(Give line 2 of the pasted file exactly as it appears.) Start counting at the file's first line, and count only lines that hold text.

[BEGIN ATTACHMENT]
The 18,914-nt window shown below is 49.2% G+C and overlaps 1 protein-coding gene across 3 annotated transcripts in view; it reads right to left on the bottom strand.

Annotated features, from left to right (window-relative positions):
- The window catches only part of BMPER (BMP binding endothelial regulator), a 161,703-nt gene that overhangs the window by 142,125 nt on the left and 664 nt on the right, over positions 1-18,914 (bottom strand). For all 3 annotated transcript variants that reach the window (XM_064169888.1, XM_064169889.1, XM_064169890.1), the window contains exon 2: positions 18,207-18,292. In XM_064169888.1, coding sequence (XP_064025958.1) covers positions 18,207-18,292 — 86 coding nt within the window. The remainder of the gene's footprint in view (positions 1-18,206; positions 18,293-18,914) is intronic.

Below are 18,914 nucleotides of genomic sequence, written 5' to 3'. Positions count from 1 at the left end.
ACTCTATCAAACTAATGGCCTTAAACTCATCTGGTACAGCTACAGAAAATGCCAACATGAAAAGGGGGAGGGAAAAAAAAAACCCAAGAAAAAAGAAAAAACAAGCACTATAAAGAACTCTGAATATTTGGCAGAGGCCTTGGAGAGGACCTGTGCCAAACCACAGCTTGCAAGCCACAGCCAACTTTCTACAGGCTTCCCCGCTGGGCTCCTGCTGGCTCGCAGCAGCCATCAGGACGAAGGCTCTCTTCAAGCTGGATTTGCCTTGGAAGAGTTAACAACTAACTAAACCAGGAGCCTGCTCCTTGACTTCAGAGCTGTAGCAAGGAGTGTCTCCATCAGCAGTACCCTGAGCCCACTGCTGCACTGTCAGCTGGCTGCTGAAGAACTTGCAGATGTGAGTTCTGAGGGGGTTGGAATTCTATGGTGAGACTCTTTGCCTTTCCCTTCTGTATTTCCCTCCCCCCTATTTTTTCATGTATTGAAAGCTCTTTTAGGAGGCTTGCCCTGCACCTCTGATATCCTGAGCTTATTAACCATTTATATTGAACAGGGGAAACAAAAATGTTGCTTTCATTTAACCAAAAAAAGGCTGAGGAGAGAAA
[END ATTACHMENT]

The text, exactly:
Annotated features, from left to right (window-relative positions):